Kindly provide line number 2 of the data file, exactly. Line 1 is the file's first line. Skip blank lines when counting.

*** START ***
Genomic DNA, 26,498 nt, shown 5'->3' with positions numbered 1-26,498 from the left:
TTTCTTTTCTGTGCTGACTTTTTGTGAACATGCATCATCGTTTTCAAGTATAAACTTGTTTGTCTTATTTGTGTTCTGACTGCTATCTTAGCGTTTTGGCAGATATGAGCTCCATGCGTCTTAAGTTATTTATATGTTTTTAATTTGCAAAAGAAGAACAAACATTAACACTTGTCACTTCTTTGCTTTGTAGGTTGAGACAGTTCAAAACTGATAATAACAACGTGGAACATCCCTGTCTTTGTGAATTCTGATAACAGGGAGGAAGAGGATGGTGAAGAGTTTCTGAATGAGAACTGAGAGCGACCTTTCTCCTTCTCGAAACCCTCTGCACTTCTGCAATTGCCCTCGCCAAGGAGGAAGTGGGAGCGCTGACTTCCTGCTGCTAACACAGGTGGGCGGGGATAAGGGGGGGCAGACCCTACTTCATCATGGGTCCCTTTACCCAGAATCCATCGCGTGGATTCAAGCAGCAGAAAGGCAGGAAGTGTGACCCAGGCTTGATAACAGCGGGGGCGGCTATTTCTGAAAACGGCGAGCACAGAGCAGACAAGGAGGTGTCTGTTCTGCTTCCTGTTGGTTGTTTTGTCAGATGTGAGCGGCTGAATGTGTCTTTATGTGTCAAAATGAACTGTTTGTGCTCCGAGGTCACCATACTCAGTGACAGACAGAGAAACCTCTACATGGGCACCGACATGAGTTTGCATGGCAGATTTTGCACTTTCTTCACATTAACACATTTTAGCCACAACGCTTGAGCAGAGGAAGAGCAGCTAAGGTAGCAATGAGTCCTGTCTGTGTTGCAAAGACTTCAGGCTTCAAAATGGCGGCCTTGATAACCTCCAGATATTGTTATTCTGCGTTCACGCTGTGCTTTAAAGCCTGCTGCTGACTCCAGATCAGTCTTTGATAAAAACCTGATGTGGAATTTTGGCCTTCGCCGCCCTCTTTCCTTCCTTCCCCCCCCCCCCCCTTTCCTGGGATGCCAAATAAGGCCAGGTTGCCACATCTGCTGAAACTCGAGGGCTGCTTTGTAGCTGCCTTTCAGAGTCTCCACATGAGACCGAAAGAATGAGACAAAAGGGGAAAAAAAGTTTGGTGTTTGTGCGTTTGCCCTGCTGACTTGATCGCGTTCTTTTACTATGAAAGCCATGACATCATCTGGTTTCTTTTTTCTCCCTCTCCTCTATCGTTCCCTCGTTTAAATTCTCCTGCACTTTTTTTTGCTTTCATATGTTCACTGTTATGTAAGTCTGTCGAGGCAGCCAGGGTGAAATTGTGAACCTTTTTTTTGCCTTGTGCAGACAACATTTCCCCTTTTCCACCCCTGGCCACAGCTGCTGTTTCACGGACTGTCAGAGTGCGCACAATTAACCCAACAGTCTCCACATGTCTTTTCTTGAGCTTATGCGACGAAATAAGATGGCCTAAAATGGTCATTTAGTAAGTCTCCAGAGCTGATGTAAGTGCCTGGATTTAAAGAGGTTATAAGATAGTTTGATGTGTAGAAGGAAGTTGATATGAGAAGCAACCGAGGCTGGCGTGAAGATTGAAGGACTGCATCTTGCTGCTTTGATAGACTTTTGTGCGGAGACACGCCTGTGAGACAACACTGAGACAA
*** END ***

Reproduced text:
TTTCTTTTCTGTGCTGACTTTTTGTGAACATGCATCATCGTTTTCAAGTATAAACTTGTTTGTCTTATTTGTGTTCTGACTGCTATCTTAGCGTTTTGGCAGATATGAGCTCCATGCGTCTTAAGTTATTTATATGTTTTTAATTTGCAAAAGAAGAACAAACATTAACACTTGTCACTTCTTTGCTTTGTAGGTTGAGACAGTTCAAAACTGATAATAACAACGTGGAACATCCCTGTCTTTGTGAATTCTGATAACAGGGAGGAAGAGGATGGTGAAGAGTTTCTGAATGAGAACTGAGAGCGACCTTTCTCCTTCTCGAAACCCTCTGCACTTCTGCAATTGCCCTCGCCAAGGAGGAAGTGGGAGCGCTGACTTCCTGCTGCTAACACAGGTGGGCGGGGATAAGGGGGGGCAGACCCTACTTCATCATGGGTCCCTTTACCCAGAATCCATCGCGTGGATTCAAGCAGCAGAAAGGCAGGAAGTGTGACCCAGGCTTGATAACAGCGGGGGCGGCTATTTCTGAAAACGGCGAGCACAGAGCAGACAAGGAGGTGTCTGTTCTGCTTCCTGTTGGTTGTTTTGTCAGATGTGAGCGGCTGAATGTGTCTTTATGTGTCAAAATGAACTGTTTGTGCTCCGAGGTCACCATACTCAGTGACAGACAGAGAAACCTCTACATGGGCACCGACATGAGTTTGCATGGCAGATTTTGCACTTTCTTCACATTAACACATTTTAGCCACAACGCTTGAGCAGAGGAAGAGCAGCTAAGGTAGCAATGAGTCCTGTCTGTGTTGCAAAGACTTCAGGCTTCAAAATGGCGGCCTTGATAACCTCCAGATATTGTTATTCTGCGTTCACGCTGTGCTTTAAAGCCTGCTGCTGACTCCAGATCAGTCTTTGATAAAAACCTGATGTGGAATTTTGGCCTTCGCCGCCCTCTTTCCTTCCTTCCCCCCCCCCCCCCTTTCCTGGGATGCCAAATAAGGCCAGGTTGCCACATCTGCTGAAACTCGAGGGCTGCTTTGTAGCTGCCTTTCAGAGTCTCCACATGAGACCGAAAGAATGAGACAAAAGGGGAAAAAAAGTTTGGTGTTTGTGCGTTTGCCCTGCTGACTTGATCGCGTTCTTTTACTATGAAAGCCATGACATCATCTGGTTTCTTTTTTCTCCCTCTCCTCTATCGTTCCCTCGTTTAAATTCTCCTGCACTTTTTTTTGCTTTCATATGTTCACTGTTATGTAAGTCTGTCGAGGCAGCCAGGGTGAAATTGTGAACCTTTTTTTTGCCTTGTGCAGACAACATTTCCCCTTTTCCACCCCTGGCCACAGCTGCTGTTTCACGGACTGTCAGAGTGCGCACAATTAACCCAACAGTCTCCACATGTCTTTTCTTGAGCTTATGCGACGAAATAAGATGGCCTAAAATGGTCATTTAGTAAGTCTCCAGAGCTGATGTAAGTGCCTGGATTTAAAGAGGTTATAAGATAGTTTGATGTGTAGAAGGAAGTTGATATGAGAAGCAACCGAGGCTGGCGTGAAGATTGAAGGACTGCATCTTGCTGCTTTGATAGACTTTTGTGCGGAGACACGCCTGTGAGACAACACTGAGACAA